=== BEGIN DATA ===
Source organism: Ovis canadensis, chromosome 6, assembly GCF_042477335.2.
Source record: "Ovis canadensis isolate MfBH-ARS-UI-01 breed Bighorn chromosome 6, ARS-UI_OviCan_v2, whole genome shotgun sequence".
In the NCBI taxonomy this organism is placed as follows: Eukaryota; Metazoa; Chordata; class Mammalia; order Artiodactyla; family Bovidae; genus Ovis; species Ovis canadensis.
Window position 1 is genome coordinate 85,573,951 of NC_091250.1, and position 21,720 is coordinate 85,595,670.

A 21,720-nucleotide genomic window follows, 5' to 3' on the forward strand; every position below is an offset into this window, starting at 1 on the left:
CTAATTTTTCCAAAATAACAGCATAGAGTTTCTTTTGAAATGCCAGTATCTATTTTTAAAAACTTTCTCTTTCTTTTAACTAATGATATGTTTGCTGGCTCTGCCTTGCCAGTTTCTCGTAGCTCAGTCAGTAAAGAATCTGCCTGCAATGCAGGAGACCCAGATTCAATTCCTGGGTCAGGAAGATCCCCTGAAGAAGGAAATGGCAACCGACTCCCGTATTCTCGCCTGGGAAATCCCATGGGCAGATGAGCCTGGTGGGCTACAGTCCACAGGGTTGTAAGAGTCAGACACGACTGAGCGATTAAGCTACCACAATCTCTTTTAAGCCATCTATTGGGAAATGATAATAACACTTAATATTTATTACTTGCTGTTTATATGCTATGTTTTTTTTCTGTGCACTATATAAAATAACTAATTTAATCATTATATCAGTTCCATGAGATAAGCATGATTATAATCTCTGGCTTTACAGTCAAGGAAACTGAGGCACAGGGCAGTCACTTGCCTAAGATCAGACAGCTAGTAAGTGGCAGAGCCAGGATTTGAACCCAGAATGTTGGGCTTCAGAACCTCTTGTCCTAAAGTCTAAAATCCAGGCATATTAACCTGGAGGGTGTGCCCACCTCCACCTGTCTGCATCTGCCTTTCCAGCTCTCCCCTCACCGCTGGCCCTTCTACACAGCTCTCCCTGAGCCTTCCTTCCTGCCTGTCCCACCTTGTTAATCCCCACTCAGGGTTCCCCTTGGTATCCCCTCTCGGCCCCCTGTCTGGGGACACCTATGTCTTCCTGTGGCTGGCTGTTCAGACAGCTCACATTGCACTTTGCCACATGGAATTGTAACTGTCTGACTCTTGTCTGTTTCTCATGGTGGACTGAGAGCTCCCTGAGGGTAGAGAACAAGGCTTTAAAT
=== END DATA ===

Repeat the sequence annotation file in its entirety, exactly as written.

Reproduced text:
Source organism: Ovis canadensis, chromosome 6, assembly GCF_042477335.2.
Source record: "Ovis canadensis isolate MfBH-ARS-UI-01 breed Bighorn chromosome 6, ARS-UI_OviCan_v2, whole genome shotgun sequence".
In the NCBI taxonomy this organism is placed as follows: Eukaryota; Metazoa; Chordata; class Mammalia; order Artiodactyla; family Bovidae; genus Ovis; species Ovis canadensis.
Window position 1 is genome coordinate 85,573,951 of NC_091250.1, and position 21,720 is coordinate 85,595,670.

A 21,720-nucleotide genomic window follows, 5' to 3' on the forward strand; every position below is an offset into this window, starting at 1 on the left:
CTAATTTTTCCAAAATAACAGCATAGAGTTTCTTTTGAAATGCCAGTATCTATTTTTAAAAACTTTCTCTTTCTTTTAACTAATGATATGTTTGCTGGCTCTGCCTTGCCAGTTTCTCGTAGCTCAGTCAGTAAAGAATCTGCCTGCAATGCAGGAGACCCAGATTCAATTCCTGGGTCAGGAAGATCCCCTGAAGAAGGAAATGGCAACCGACTCCCGTATTCTCGCCTGGGAAATCCCATGGGCAGATGAGCCTGGTGGGCTACAGTCCACAGGGTTGTAAGAGTCAGACACGACTGAGCGATTAAGCTACCACAATCTCTTTTAAGCCATCTATTGGGAAATGATAATAACACTTAATATTTATTACTTGCTGTTTATATGCTATGTTTTTTTTCTGTGCACTATATAAAATAACTAATTTAATCATTATATCAGTTCCATGAGATAAGCATGATTATAATCTCTGGCTTTACAGTCAAGGAAACTGAGGCACAGGGCAGTCACTTGCCTAAGATCAGACAGCTAGTAAGTGGCAGAGCCAGGATTTGAACCCAGAATGTTGGGCTTCAGAACCTCTTGTCCTAAAGTCTAAAATCCAGGCATATTAACCTGGAGGGTGTGCCCACCTCCACCTGTCTGCATCTGCCTTTCCAGCTCTCCCCTCACCGCTGGCCCTTCTACACAGCTCTCCCTGAGCCTTCCTTCCTGCCTGTCCCACCTTGTTAATCCCCACTCAGGGTTCCCCTTGGTATCCCCTCTCGGCCCCCTGTCTGGGGACACCTATGTCTTCCTGTGGCTGGCTGTTCAGACAGCTCACATTGCACTTTGCCACATGGAATTGTAACTGTCTGACTCTTGTCTGTTTCTCATGGTGGACTGAGAGCTCCCTGAGGGTAGAGAACAAGGCTTTAAAT